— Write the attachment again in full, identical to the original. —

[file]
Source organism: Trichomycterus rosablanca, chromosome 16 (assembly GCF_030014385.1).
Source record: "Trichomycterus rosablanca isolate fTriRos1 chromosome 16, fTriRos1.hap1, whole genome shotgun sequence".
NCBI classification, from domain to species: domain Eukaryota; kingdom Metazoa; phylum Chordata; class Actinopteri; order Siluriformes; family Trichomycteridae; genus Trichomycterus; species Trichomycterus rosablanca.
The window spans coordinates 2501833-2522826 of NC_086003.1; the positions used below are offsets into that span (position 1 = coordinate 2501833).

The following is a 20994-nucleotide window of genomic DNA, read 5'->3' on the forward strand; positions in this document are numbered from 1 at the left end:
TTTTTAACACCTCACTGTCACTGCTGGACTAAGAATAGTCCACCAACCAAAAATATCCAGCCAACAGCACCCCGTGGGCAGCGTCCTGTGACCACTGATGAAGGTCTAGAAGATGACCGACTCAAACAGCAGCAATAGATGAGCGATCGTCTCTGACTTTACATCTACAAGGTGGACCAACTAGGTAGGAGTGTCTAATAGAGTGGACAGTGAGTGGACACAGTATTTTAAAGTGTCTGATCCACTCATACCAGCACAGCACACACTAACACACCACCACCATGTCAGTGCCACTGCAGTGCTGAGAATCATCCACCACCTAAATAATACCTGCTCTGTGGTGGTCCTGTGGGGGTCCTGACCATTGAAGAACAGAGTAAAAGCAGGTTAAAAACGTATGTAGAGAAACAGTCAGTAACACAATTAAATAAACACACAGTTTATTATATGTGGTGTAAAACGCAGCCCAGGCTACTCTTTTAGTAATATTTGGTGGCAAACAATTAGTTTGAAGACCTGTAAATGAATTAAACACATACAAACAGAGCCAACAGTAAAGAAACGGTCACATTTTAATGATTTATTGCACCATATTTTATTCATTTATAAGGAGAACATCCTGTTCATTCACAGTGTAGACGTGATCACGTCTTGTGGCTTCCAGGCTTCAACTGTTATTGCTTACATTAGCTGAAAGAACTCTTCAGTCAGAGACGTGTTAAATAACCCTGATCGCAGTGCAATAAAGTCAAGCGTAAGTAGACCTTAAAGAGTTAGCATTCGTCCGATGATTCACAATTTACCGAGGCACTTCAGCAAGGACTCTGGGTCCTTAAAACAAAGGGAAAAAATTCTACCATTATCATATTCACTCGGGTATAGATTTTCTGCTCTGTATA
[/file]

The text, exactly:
Source organism: Trichomycterus rosablanca, chromosome 16 (assembly GCF_030014385.1).
Source record: "Trichomycterus rosablanca isolate fTriRos1 chromosome 16, fTriRos1.hap1, whole genome shotgun sequence".
NCBI classification, from domain to species: domain Eukaryota; kingdom Metazoa; phylum Chordata; class Actinopteri; order Siluriformes; family Trichomycteridae; genus Trichomycterus; species Trichomycterus rosablanca.
The window spans coordinates 2501833-2522826 of NC_086003.1; the positions used below are offsets into that span (position 1 = coordinate 2501833).

The following is a 20994-nucleotide window of genomic DNA, read 5'->3' on the forward strand; positions in this document are numbered from 1 at the left end:
TTTTTAACACCTCACTGTCACTGCTGGACTAAGAATAGTCCACCAACCAAAAATATCCAGCCAACAGCACCCCGTGGGCAGCGTCCTGTGACCACTGATGAAGGTCTAGAAGATGACCGACTCAAACAGCAGCAATAGATGAGCGATCGTCTCTGACTTTACATCTACAAGGTGGACCAACTAGGTAGGAGTGTCTAATAGAGTGGACAGTGAGTGGACACAGTATTTTAAAGTGTCTGATCCACTCATACCAGCACAGCACACACTAACACACCACCACCATGTCAGTGCCACTGCAGTGCTGAGAATCATCCACCACCTAAATAATACCTGCTCTGTGGTGGTCCTGTGGGGGTCCTGACCATTGAAGAACAGAGTAAAAGCAGGTTAAAAACGTATGTAGAGAAACAGTCAGTAACACAATTAAATAAACACACAGTTTATTATATGTGGTGTAAAACGCAGCCCAGGCTACTCTTTTAGTAATATTTGGTGGCAAACAATTAGTTTGAAGACCTGTAAATGAATTAAACACATACAAACAGAGCCAACAGTAAAGAAACGGTCACATTTTAATGATTTATTGCACCATATTTTATTCATTTATAAGGAGAACATCCTGTTCATTCACAGTGTAGACGTGATCACGTCTTGTGGCTTCCAGGCTTCAACTGTTATTGCTTACATTAGCTGAAAGAACTCTTCAGTCAGAGACGTGTTAAATAACCCTGATCGCAGTGCAATAAAGTCAAGCGTAAGTAGACCTTAAAGAGTTAGCATTCGTCCGATGATTCACAATTTACCGAGGCACTTCAGCAAGGACTCTGGGTCCTTAAAACAAAGGGAAAAAATTCTACCATTATCATATTCACTCGGGTATAGATTTTCTGCTCTGTATA